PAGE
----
Tuesday, July 17, 2007
Finger Wagging and Trite Morality
I've been thinking a lot lately about how Christians interact with culture. Two of my favorite movies are Love Actually, and Saved - both have been hammered by Christians. Why? Because Saved makes fun of the whole "Jesus is my personal savior" shallow, and, ironically, judgmental evangelical culture, while Love Actually is replete with bad language and some nudity. These same people will watch Facing the Giants and tell all their friends to do the same. That's odd because the message of Facing the Giants is unChristian! One Christian review site site this: "I saw absolutely nothing offensive to mention. There is no violence at all, other than normal football play. I saw nothing of concern in that. One player was hurt in a game and helped off the field. There is no profanity, no sexual situations, and no scantily-clad or half-dressed people in the movie. It was a good, clean family film; and I recommend it for viewers of all ages." So, Christian theology holds that if you pray hard God will let your football team win and you'll make more money and everyone will love and respect you? Where? In what gospel? Meanwhile, Love Actually presents a profoundly Christian message about the primacy of love - and the many expressions of love.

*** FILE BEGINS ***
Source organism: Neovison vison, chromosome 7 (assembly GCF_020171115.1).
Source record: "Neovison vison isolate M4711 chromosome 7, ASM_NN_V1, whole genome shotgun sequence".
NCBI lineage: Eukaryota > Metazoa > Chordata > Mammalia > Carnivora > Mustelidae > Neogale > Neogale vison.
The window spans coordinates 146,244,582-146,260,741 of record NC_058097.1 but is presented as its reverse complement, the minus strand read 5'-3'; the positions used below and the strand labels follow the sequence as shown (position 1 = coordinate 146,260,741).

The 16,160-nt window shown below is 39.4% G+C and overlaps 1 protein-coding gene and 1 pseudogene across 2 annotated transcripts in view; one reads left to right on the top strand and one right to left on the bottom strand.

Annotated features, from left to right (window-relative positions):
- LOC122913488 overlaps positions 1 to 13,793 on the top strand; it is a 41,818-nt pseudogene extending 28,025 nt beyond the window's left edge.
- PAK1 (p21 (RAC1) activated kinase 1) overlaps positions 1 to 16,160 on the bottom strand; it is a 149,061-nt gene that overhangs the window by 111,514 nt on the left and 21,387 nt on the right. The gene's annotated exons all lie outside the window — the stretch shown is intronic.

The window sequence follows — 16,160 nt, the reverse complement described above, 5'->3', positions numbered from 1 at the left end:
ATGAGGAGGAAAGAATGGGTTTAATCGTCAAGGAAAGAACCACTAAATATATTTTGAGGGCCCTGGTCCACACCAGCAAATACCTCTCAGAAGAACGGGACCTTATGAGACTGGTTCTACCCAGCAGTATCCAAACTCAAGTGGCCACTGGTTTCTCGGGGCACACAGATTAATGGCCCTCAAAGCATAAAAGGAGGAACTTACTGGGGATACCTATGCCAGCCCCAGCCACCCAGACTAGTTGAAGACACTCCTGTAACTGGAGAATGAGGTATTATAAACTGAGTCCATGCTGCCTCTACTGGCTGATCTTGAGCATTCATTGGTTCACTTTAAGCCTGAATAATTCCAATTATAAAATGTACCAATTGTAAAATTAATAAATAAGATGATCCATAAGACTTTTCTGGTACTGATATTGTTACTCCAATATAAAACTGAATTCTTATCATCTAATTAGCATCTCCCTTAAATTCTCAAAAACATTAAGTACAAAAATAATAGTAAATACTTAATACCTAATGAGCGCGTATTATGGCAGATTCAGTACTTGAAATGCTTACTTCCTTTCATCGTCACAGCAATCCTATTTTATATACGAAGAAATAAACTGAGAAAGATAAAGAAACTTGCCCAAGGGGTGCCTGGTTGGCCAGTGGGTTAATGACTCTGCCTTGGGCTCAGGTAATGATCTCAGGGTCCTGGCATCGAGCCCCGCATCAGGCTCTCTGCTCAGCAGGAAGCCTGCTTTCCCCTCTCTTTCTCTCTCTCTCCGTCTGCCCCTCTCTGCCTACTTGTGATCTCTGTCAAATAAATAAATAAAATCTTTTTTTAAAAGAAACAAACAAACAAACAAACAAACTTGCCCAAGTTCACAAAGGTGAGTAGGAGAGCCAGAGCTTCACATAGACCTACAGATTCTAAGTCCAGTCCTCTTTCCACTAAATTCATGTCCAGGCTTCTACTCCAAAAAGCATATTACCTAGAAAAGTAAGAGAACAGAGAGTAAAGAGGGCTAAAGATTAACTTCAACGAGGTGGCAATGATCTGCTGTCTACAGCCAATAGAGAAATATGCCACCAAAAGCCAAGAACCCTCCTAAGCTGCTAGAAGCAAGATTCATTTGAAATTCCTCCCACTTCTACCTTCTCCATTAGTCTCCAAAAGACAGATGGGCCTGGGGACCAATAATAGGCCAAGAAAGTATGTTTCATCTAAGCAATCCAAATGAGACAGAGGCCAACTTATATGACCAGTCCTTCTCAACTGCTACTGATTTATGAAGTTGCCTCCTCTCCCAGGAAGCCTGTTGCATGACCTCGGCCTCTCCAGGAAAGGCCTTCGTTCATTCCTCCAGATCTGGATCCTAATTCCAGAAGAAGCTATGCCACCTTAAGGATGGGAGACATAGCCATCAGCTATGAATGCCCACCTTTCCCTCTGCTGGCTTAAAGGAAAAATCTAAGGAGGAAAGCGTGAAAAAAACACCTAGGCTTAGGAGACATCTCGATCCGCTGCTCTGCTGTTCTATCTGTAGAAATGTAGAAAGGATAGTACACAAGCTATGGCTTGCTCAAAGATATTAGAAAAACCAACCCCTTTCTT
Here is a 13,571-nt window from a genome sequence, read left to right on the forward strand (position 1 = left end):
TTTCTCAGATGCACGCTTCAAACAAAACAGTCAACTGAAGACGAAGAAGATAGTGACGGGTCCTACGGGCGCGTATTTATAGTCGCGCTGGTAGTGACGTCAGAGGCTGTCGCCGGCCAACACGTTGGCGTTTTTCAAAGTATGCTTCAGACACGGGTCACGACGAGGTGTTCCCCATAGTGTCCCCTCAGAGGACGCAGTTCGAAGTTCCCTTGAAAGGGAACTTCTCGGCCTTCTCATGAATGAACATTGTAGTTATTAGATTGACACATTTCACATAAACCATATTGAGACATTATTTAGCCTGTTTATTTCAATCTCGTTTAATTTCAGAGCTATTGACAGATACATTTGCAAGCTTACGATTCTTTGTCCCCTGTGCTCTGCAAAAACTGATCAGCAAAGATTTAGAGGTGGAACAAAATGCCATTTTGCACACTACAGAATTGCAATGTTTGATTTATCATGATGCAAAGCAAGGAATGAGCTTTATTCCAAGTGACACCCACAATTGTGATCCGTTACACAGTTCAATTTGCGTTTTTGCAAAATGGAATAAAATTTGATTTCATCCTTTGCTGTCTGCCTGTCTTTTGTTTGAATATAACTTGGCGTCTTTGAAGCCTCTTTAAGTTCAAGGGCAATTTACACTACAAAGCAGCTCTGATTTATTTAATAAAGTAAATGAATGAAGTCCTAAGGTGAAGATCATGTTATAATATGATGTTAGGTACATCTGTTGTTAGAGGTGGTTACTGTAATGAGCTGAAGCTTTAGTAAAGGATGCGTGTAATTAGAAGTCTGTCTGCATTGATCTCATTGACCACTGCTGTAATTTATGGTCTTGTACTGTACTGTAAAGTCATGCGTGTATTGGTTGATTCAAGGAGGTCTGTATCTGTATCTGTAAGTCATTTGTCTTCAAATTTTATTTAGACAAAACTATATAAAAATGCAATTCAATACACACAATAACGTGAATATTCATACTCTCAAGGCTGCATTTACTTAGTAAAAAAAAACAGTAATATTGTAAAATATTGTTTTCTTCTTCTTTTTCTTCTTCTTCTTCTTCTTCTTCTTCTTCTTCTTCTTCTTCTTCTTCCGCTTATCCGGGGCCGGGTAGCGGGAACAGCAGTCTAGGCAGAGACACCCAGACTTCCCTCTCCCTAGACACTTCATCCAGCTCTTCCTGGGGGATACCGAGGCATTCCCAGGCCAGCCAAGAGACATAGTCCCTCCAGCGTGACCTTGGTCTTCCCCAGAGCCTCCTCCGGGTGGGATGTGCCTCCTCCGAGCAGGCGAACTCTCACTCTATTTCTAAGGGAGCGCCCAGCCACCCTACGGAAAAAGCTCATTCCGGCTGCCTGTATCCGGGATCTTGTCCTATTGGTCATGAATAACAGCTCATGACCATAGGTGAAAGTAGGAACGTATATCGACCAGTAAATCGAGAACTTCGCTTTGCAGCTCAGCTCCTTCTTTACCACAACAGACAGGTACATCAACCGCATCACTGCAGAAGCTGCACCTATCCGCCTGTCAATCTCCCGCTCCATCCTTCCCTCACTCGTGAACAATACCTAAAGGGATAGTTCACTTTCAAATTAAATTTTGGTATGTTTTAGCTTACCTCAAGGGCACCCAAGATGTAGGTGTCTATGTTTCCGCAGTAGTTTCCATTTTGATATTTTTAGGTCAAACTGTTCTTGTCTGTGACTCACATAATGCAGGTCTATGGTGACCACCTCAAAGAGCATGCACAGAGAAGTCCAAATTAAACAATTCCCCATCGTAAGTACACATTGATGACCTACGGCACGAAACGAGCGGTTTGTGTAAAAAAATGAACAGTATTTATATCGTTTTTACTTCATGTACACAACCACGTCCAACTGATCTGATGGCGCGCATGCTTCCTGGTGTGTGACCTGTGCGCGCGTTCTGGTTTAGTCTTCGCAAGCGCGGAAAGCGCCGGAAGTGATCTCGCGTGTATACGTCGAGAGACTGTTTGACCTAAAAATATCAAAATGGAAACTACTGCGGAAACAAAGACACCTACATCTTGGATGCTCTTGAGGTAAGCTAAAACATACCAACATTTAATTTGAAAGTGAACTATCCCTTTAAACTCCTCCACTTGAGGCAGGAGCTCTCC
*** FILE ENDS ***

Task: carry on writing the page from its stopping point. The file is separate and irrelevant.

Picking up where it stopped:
So, in this context I found this quote from ethicist Christian Smith: "When it comes to the relatively important things in life – basic values and behaviors concerning power, prestige, justice, peace, security, work – most Christians are indistinguishable from the world. Still, Christians know that they should be different from the world in some way, and so in an effort to establish some kind of Christian distinctiveness, attention is focused on the trivial, which by it’s very nature does not require us to make difficult changes in our lives. In the end, it’s entirely okay to be captive to the idols of mass consumerism, as long as we don’t watch R-rated movies; it’s perfectly acceptable to spend our lives pursuing a cozy affluence, as long as we don’t mow our lawn on a Sunday; it’s just fine to live a life completely indifferent to systematic starvation around the world, as long as we don’t drink a beer. We, like the Pharisees, strain out a gnat, but swallow a camel." I tend to agree. How about you?